Heavy snow brings life to halt in Istanbul
Troubled by the heaviest snowfalls seen in decades, Turkey’s most populous province Istanbul is experiencing adverse cold weather, with roads blocked, flights and intercity transportation canceled and thousands of vehicles stranded on highways blanketed with snow.
“Precipitation will continue until Friday [Jan. 28] with impact decreasing” Orhan Şen, a prominent meteorologist said on Jan. 25.
Hit by a cold wave coming from Central Europe on Jan. 21, the metropolis once again was hit by heavy snowfalls coming from the Black Sea on Jan. 24.
Highways and roads on the European side of the city were blocked by snow as of 3 p.m., with the traffic density reaching some 90 percent.
“We witnessed 60 kilograms [per metercube] of snow in eight hours,” Istanbul Mayor Ekrem İmamoğlu said in a press conference.
The western entrance of the city, known as the “Mahmutbey tolls,” turned into a “cemetery of vehicles” as thousands left their cars on the highway and walked home.
“We have evacuated around 5,000 people stuck in the traffic. Some 3,000 people were accommodated in public guest houses late on Jan. 24,” Ali Yerlikaya, the city’s governor, announced on Twitter.
Turkey’s Red Crescent teams delivered thousands of food packages to people who took shelters in public institutions, hospitals and gas stations in the districts of Kemerburgaz, Beylikdüzü, Silivri, Esenyurt, Tekstilkent, Bayrampaşa and Çatalca. Some people even spent the night in mosques in the province’s western Arnavutköy district.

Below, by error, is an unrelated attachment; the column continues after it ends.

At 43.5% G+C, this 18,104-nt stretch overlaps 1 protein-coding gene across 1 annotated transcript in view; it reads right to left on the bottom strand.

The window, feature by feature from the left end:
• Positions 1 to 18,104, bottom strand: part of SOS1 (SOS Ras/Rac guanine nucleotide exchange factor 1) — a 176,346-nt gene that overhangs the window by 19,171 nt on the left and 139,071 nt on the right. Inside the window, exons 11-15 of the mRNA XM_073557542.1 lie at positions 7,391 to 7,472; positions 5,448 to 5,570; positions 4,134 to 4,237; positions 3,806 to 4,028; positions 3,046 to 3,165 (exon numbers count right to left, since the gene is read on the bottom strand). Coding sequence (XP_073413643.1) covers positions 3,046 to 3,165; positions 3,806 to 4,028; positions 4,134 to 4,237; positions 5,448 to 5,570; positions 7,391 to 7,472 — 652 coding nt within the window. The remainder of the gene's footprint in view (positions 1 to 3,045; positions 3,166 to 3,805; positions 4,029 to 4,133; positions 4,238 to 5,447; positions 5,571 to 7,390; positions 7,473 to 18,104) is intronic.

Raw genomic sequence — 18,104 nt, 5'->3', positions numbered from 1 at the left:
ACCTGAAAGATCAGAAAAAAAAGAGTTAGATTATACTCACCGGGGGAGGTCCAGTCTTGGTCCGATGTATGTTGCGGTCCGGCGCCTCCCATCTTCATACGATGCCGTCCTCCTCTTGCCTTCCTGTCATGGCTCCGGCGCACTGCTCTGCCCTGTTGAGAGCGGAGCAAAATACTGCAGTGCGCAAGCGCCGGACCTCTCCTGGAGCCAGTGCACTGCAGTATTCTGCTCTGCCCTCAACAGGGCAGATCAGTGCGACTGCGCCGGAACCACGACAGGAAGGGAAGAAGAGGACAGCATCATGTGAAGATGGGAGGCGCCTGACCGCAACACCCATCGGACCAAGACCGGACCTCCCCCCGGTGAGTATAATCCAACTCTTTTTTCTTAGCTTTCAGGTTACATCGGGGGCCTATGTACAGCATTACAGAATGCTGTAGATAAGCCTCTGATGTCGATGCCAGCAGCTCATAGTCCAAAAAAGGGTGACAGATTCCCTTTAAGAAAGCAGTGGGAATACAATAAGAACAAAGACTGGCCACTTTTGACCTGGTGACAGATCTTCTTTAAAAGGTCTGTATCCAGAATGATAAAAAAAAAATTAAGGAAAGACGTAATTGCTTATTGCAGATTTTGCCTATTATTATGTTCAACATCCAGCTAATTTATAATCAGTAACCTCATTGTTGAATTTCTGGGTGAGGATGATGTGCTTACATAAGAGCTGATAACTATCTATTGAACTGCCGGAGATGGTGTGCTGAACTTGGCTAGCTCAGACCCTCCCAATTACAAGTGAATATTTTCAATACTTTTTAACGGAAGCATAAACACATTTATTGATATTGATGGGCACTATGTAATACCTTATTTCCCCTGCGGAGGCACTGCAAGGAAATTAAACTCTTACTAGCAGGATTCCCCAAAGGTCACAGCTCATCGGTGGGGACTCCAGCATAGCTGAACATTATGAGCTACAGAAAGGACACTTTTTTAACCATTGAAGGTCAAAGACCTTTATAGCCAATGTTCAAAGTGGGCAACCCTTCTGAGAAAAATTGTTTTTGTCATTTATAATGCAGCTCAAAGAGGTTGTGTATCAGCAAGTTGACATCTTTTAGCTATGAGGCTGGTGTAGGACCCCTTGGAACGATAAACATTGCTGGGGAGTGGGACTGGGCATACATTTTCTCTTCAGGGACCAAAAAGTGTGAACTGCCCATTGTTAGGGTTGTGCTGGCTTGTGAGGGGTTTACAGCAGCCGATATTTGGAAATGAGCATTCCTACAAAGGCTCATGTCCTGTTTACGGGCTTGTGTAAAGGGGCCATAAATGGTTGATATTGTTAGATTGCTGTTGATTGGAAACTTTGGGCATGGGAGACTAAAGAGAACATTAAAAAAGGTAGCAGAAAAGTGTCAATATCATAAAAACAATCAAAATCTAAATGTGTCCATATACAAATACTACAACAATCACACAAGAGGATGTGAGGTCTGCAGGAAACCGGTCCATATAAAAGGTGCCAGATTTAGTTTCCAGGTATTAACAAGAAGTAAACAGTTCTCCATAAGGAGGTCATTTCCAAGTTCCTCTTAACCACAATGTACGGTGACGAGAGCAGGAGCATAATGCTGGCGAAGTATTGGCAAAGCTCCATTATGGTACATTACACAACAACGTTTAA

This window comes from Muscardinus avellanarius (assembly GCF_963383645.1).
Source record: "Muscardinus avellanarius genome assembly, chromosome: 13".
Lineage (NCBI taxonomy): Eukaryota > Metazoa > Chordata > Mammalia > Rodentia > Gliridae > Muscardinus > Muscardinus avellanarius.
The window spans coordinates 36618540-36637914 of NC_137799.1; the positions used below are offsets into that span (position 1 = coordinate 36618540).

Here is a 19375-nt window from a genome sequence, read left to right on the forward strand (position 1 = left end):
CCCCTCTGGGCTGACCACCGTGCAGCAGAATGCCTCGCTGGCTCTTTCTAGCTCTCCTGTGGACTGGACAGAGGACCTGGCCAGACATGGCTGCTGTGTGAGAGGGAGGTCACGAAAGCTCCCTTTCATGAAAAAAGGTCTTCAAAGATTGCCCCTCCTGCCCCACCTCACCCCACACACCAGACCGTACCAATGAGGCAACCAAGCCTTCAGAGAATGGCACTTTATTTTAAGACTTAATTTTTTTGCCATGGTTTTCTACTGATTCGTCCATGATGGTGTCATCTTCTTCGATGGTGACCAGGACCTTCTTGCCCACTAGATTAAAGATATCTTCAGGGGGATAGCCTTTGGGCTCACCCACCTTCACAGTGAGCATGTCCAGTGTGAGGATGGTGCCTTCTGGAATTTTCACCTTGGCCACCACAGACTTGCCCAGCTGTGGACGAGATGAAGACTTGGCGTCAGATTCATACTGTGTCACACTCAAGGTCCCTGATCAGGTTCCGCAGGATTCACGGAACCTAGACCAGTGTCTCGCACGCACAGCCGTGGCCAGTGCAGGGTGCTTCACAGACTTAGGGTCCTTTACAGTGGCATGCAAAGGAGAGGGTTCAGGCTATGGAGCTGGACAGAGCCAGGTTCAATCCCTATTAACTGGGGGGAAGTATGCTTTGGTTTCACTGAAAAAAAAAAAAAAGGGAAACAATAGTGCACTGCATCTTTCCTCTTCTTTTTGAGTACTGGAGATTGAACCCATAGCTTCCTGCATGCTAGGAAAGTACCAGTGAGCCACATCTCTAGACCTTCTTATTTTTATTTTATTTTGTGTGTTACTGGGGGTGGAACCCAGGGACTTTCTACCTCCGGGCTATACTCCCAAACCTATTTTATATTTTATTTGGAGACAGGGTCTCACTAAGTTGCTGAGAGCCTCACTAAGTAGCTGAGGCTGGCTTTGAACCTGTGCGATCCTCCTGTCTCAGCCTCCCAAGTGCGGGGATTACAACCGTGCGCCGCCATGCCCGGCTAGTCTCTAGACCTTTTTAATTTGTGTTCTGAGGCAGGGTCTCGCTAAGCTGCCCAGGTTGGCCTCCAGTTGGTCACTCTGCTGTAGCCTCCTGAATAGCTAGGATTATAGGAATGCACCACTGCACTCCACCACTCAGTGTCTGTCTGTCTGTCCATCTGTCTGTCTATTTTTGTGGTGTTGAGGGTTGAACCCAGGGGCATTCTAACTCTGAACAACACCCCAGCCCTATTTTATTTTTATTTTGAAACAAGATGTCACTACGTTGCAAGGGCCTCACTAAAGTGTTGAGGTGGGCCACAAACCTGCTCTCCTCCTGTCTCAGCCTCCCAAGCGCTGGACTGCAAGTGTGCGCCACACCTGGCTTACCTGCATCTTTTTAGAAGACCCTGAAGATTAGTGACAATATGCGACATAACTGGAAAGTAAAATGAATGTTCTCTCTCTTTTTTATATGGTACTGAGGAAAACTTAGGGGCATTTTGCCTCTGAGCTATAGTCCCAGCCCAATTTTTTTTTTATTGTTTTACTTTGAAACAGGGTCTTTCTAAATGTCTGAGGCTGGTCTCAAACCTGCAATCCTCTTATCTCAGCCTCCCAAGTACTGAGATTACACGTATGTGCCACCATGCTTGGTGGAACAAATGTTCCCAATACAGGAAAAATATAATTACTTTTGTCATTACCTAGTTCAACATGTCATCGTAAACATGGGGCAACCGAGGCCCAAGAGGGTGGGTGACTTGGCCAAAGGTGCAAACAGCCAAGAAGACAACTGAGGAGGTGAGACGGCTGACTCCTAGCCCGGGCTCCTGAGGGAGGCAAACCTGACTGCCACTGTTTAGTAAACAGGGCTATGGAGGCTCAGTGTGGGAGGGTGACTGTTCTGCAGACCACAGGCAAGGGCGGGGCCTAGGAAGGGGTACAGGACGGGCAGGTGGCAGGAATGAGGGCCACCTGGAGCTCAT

Thousands of people stranded in these districts uploaded videos showing the roads covered with snow and asking local authorities for help.
“I could not go to my house for 21 hours,” Şafak Sezer, a Turkish comedian, told İhlas News Agency, after being stranded in his vehicle near the “Mahmutbey tolls.”
Local officials took harsh measures to stop people from leaving their houses on Jan. 25. Many public workers were granted leave of absence as the governor’s office banned private vehicles on roads until 1 p.m. on Jan. 25.
Flights at Istanbul Airport were suspended from late Jan. 24 to midday of Jan. 25. However, national flag carrier Turkish Airlines, early on Jan. 25, announced that it canceled all its flights until the early hours of Jan. 26.
The governor’s office also prevented intercity buses to depart from the main bus terminals in the city.
On President Recep Tayyip Erdoğan’s directive, Interior Minister Süleyman Soylu and Transport and Infrastructure Minister Adil Karaismailoğlu arrived in Istanbul on Jan. 25 to monitor relief works and cleaning efforts on the field.
Yunus Sezer, the head of Disaster and Emergency Management Presidency (AFAD), also joined the two ministers.
“[National Medical Rescue Team] UMKE is at service of Istanbul residents,” Health Minister Fahrettin Koca announced on Twitter, showing a photo of UMKE vehicles on snowy roads.
An UMKE team transferred a cancer patient who was stuck at home due to the heavy snowfall to a hospital, according to local reports.
The city was once again hit by new snow precipitation that started late on Jan. 25 and ended early on Jan. 26.
“The impact of the snowfalls will start to decrease as of the end of Jan. 26,” Şen said.
With an estimation of light precipitation on Jan. 27, the snow wave is expected to leave the city as of Jan. 28.
The last time Istanbul suffered such severe damage by snowfalls was in 1987, when residents of the city were stuck at homes for over a month. “The city’s population was around 4 million then. Now it is 20 million,” Şen added.